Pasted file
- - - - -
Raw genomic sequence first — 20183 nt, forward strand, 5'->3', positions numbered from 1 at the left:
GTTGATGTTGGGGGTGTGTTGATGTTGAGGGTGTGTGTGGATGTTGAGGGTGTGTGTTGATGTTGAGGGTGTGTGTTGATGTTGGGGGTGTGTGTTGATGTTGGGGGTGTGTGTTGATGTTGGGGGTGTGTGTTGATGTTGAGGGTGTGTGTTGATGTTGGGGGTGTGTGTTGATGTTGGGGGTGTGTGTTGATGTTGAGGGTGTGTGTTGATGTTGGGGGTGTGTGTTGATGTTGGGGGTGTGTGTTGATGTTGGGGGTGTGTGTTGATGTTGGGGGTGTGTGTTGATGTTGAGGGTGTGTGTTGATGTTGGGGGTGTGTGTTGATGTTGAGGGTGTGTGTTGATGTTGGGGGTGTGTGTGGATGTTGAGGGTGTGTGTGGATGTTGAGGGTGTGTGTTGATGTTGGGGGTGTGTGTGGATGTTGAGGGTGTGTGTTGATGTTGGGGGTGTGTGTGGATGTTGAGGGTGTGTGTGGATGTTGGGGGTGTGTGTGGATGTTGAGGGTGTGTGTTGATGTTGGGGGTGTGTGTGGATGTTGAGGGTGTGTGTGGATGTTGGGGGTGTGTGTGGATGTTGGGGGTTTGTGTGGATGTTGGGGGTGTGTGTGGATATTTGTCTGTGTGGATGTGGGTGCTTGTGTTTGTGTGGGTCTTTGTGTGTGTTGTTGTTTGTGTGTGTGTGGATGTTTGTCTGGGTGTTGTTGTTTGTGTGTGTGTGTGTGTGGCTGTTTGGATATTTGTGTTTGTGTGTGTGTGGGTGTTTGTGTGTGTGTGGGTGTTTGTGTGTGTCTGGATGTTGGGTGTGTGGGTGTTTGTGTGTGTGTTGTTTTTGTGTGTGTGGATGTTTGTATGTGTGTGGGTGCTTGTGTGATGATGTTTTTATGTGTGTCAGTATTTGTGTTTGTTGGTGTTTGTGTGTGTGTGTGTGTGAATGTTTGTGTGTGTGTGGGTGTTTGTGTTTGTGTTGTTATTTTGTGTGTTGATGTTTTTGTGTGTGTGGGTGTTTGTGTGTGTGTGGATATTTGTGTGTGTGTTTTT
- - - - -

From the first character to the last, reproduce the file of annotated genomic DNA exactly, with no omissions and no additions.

Raw genomic sequence first — 20183 nt, forward strand, 5'->3', positions numbered from 1 at the left:
GTTGATGTTGGGGGTGTGTTGATGTTGAGGGTGTGTGTGGATGTTGAGGGTGTGTGTTGATGTTGAGGGTGTGTGTTGATGTTGGGGGTGTGTGTTGATGTTGGGGGTGTGTGTTGATGTTGGGGGTGTGTGTTGATGTTGAGGGTGTGTGTTGATGTTGGGGGTGTGTGTTGATGTTGGGGGTGTGTGTTGATGTTGAGGGTGTGTGTTGATGTTGGGGGTGTGTGTTGATGTTGGGGGTGTGTGTTGATGTTGGGGGTGTGTGTTGATGTTGGGGGTGTGTGTTGATGTTGAGGGTGTGTGTTGATGTTGGGGGTGTGTGTTGATGTTGAGGGTGTGTGTTGATGTTGGGGGTGTGTGTGGATGTTGAGGGTGTGTGTGGATGTTGAGGGTGTGTGTTGATGTTGGGGGTGTGTGTGGATGTTGAGGGTGTGTGTTGATGTTGGGGGTGTGTGTGGATGTTGAGGGTGTGTGTGGATGTTGGGGGTGTGTGTGGATGTTGAGGGTGTGTGTTGATGTTGGGGGTGTGTGTGGATGTTGAGGGTGTGTGTGGATGTTGGGGGTGTGTGTGGATGTTGGGGGTTTGTGTGGATGTTGGGGGTGTGTGTGGATATTTGTCTGTGTGGATGTGGGTGCTTGTGTTTGTGTGGGTCTTTGTGTGTGTTGTTGTTTGTGTGTGTGTGGATGTTTGTCTGGGTGTTGTTGTTTGTGTGTGTGTGTGTGTGGCTGTTTGGATATTTGTGTTTGTGTGTGTGTGGGTGTTTGTGTGTGTGTGGGTGTTTGTGTGTGTCTGGATGTTGGGTGTGTGGGTGTTTGTGTGTGTGTTGTTTTTGTGTGTGTGGATGTTTGTATGTGTGTGGGTGCTTGTGTGATGATGTTTTTATGTGTGTCAGTATTTGTGTTTGTTGGTGTTTGTGTGTGTGTGTGTGTGAATGTTTGTGTGTGTGTGGGTGTTTGTGTTTGTGTTGTTATTTTGTGTGTTGATGTTTTTGTGTGTGTGGGTGTTTGTGTGTGTGTGGATATTTGTGTGTGTGTTTTT